Monday, August 8, 2016

Quick Sips - Lightspeed #75

Following a very tightly knit July issue, I hesitate to say that Lightspeed's August stories lack such a driving theme. There is the sense that many of the stories deal with reconciliation and reconnecting. But the thematic connections are a bit fainter than last month. The worlds revealed are no less fantastic, though. From an Earth on the verge of alien contact to a fantasy world nearly ripped apart by war, the stories take stock of setting and mix in some rather large philosophical ideas. And at the core of each is the beating heart of humanity. Afraid, yearning, hurt, healing…these are stories that reveal something deep about how people interact and how they dream. And they're lots of fun. So to the reviews! 

Art by Elizabeth Leggett


"Those Brighter Stars" by Mercurio D. Rivera (6030 words)

This is a story about contact and abandoned children. About being left and about the hope and fear that happens after being left. The desperation and the resolve. It's a story that features a woman gifted with empathy, who can read the emotions in others and as such is recruited to be a part of a team looking to welcome some extraterrestrial visitors who are on their way. It's a project, though, that takes her away from her daughter, an act that is reminiscent of how her own mother left her because of her developmental problems, because her empathy was misdiagnosed as something else. And I love how the story treats the idea of contact. It's framed as a story told by the main character to her absent mother, the last promise to her father, that she would tell this story. And to me it becomes about expectation. About hope. About wanting so badly for someone paternal or maternal to help you. To lift you up. The way the main character wants from the aliens. The way she never was helped by her mother. It's about that desire to be nurtured but also the strength that comes from fighting, from taking control of your life. Even when it's not what you want. Even when it's unfair and painful. Not that being abandoned is a good thing, but that it doesn't mean the person abandoned needs to live the rest of their life waiting. Waiting for a return. Waiting for help that will never come. Love that will never come. It's about having to put in the work regardless and stand by it. To make priorities and see and feel what other people feel. It's a touching story and a hopeful piece, I would say, even when it refuses reconciliation. Because sometimes that's not the goal and not even a desirable thing. Sometimes the victory is in living and keeping on regardless. An excellent read!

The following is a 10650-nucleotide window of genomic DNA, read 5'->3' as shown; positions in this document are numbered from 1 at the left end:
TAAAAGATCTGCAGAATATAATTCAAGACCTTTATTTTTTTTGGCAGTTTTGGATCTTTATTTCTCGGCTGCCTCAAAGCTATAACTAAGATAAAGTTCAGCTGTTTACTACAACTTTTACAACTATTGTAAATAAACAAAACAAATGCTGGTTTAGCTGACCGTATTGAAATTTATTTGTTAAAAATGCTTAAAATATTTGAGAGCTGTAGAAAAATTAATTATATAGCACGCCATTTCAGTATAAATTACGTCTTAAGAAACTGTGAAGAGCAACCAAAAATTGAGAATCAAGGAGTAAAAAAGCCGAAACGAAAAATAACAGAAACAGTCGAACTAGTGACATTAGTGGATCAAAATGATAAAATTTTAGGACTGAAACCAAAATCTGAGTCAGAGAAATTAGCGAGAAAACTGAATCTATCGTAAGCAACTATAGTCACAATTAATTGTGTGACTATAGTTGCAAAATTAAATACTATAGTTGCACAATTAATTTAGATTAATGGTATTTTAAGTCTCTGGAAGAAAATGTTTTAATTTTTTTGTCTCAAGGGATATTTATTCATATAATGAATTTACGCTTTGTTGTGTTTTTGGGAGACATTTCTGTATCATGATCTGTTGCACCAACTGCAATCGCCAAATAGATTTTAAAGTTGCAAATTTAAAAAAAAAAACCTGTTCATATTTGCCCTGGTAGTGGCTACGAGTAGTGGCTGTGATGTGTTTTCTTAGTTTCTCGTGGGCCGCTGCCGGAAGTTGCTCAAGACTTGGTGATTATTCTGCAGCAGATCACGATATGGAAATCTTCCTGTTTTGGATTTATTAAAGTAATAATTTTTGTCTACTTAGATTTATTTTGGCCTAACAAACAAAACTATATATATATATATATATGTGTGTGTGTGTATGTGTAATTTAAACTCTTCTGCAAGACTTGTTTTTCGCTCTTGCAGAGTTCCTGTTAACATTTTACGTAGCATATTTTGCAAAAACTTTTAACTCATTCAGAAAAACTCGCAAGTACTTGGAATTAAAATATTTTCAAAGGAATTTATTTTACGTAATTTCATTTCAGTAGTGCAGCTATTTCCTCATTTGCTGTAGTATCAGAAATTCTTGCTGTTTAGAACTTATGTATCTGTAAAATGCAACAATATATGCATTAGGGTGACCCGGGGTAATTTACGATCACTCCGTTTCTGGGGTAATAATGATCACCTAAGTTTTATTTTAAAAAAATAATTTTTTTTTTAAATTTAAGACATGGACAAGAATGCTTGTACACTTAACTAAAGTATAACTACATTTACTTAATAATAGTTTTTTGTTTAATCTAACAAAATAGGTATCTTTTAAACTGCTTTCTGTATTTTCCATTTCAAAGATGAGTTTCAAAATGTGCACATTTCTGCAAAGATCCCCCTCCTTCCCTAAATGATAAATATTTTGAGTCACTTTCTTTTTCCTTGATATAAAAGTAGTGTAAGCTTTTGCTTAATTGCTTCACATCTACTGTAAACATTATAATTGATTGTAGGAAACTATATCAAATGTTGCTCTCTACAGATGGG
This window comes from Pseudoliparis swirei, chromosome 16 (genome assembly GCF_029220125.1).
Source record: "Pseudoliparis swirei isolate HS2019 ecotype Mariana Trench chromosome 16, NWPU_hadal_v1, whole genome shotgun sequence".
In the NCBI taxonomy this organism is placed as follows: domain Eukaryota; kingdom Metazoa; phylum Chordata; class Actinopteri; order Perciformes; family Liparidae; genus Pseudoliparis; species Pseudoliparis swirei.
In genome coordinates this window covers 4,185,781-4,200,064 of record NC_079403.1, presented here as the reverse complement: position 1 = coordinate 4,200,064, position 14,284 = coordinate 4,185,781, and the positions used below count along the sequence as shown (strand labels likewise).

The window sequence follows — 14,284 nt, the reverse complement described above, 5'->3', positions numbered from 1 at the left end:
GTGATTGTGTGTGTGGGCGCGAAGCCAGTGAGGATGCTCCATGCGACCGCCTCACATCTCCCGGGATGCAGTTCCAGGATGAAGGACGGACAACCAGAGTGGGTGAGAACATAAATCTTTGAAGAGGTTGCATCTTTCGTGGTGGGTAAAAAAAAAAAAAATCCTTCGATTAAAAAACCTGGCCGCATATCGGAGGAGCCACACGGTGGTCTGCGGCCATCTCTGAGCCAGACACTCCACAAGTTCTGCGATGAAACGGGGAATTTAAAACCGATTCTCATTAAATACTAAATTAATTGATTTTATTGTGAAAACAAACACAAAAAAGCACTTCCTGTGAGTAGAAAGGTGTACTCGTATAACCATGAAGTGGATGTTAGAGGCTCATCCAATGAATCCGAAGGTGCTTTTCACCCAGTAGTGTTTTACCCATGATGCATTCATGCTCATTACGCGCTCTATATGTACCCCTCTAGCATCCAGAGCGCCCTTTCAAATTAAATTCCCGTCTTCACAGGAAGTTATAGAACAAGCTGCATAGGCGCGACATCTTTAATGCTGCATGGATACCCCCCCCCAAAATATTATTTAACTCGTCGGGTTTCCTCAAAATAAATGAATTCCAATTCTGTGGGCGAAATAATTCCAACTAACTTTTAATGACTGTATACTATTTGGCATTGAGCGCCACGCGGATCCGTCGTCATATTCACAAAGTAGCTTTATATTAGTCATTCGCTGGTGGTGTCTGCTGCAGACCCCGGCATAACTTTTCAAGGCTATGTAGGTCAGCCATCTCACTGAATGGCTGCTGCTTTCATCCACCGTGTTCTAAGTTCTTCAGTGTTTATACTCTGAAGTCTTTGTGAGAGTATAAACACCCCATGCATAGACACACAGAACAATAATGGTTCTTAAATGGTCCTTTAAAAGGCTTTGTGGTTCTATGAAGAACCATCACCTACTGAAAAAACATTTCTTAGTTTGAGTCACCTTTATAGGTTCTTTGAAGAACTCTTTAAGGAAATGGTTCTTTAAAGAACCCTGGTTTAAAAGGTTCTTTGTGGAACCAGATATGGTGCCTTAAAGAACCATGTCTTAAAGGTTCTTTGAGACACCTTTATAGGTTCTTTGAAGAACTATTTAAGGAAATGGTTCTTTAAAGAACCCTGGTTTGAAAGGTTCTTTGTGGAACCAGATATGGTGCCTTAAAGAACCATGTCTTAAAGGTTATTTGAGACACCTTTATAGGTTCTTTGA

"Taste the Singularity at the Food Truck Circus" by Jeremiah Tolbert (8590 words)

This is a story about food. Glorious, glorious food. It's also a story about friendship and a bout passion and about dreams and about talent. The setting is subtle woven but vivid, an America dealing with rising sea levels and increased scarcity and refugees from the coasts. And the main character, Nico, is working as accountant but passionate about food, having to stifle that passion in the hopes of raising enough money to start out on his own out from under the thumb of a rather oppressive job. Food keeps calling him away, though, and when he bumps into an old friend who introduces him to the food underground…well, things get kinda weird. I love the imagination of the piece. Cooking stories are some of my favorite and this story definitely captures a lot of fun ideas when it comes to food, when it comes to the limits of food and science. Basically I want to eat all the things here, and it's a fun and wild ride of a story as Nico, always rather straight-laced, lets himself be brought into this more illicit realm of food and cooking. And it's a story that's about being involved with what you love, finding yourself stepping up and taking chances instead of doing the safe thing. I will admit that the food and the weird definitely overshadow the actual plot of the piece, the external conflict of Nico helping his friend, which is wrapped up fairly effortlessly. But it is a fun story and one that kept me smiling throughout. So definitely check it out!